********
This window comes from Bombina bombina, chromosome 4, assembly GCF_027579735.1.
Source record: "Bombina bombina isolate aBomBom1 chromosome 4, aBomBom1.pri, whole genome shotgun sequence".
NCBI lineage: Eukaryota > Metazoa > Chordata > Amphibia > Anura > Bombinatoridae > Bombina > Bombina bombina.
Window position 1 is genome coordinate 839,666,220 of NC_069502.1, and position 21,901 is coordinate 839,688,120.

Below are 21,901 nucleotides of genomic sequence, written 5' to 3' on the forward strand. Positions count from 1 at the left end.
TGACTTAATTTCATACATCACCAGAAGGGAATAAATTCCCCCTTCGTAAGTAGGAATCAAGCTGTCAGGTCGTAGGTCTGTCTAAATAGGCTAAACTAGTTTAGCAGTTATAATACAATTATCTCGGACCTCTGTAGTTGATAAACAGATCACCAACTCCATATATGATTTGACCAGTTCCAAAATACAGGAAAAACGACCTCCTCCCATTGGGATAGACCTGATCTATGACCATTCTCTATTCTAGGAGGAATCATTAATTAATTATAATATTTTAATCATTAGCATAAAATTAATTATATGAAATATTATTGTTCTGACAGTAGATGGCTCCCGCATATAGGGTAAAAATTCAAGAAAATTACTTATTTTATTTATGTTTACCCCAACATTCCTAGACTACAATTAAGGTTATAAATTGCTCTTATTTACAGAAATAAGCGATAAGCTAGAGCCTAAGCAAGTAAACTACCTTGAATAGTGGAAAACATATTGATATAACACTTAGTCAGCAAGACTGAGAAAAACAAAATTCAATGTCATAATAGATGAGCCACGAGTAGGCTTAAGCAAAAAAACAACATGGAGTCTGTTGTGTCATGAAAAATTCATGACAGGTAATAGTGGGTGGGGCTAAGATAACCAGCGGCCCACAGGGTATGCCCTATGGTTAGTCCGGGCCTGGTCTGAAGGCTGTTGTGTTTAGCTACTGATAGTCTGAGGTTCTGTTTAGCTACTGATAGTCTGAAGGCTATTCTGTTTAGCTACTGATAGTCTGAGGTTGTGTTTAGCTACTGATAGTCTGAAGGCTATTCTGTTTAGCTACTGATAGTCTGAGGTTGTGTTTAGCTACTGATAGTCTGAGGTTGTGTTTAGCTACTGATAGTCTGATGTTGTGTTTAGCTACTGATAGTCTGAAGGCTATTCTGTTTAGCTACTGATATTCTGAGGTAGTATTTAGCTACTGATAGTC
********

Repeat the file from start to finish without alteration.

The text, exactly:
This window comes from Bombina bombina, chromosome 4, assembly GCF_027579735.1.
Source record: "Bombina bombina isolate aBomBom1 chromosome 4, aBomBom1.pri, whole genome shotgun sequence".
NCBI lineage: Eukaryota > Metazoa > Chordata > Amphibia > Anura > Bombinatoridae > Bombina > Bombina bombina.
Window position 1 is genome coordinate 839,666,220 of NC_069502.1, and position 21,901 is coordinate 839,688,120.

Below are 21,901 nucleotides of genomic sequence, written 5' to 3' on the forward strand. Positions count from 1 at the left end.
TGACTTAATTTCATACATCACCAGAAGGGAATAAATTCCCCCTTCGTAAGTAGGAATCAAGCTGTCAGGTCGTAGGTCTGTCTAAATAGGCTAAACTAGTTTAGCAGTTATAATACAATTATCTCGGACCTCTGTAGTTGATAAACAGATCACCAACTCCATATATGATTTGACCAGTTCCAAAATACAGGAAAAACGACCTCCTCCCATTGGGATAGACCTGATCTATGACCATTCTCTATTCTAGGAGGAATCATTAATTAATTATAATATTTTAATCATTAGCATAAAATTAATTATATGAAATATTATTGTTCTGACAGTAGATGGCTCCCGCATATAGGGTAAAAATTCAAGAAAATTACTTATTTTATTTATGTTTACCCCAACATTCCTAGACTACAATTAAGGTTATAAATTGCTCTTATTTACAGAAATAAGCGATAAGCTAGAGCCTAAGCAAGTAAACTACCTTGAATAGTGGAAAACATATTGATATAACACTTAGTCAGCAAGACTGAGAAAAACAAAATTCAATGTCATAATAGATGAGCCACGAGTAGGCTTAAGCAAAAAAACAACATGGAGTCTGTTGTGTCATGAAAAATTCATGACAGGTAATAGTGGGTGGGGCTAAGATAACCAGCGGCCCACAGGGTATGCCCTATGGTTAGTCCGGGCCTGGTCTGAAGGCTGTTGTGTTTAGCTACTGATAGTCTGAGGTTCTGTTTAGCTACTGATAGTCTGAAGGCTATTCTGTTTAGCTACTGATAGTCTGAGGTTGTGTTTAGCTACTGATAGTCTGAAGGCTATTCTGTTTAGCTACTGATAGTCTGAGGTTGTGTTTAGCTACTGATAGTCTGAGGTTGTGTTTAGCTACTGATAGTCTGATGTTGTGTTTAGCTACTGATAGTCTGAAGGCTATTCTGTTTAGCTACTGATATTCTGAGGTAGTATTTAGCTACTGATAGTC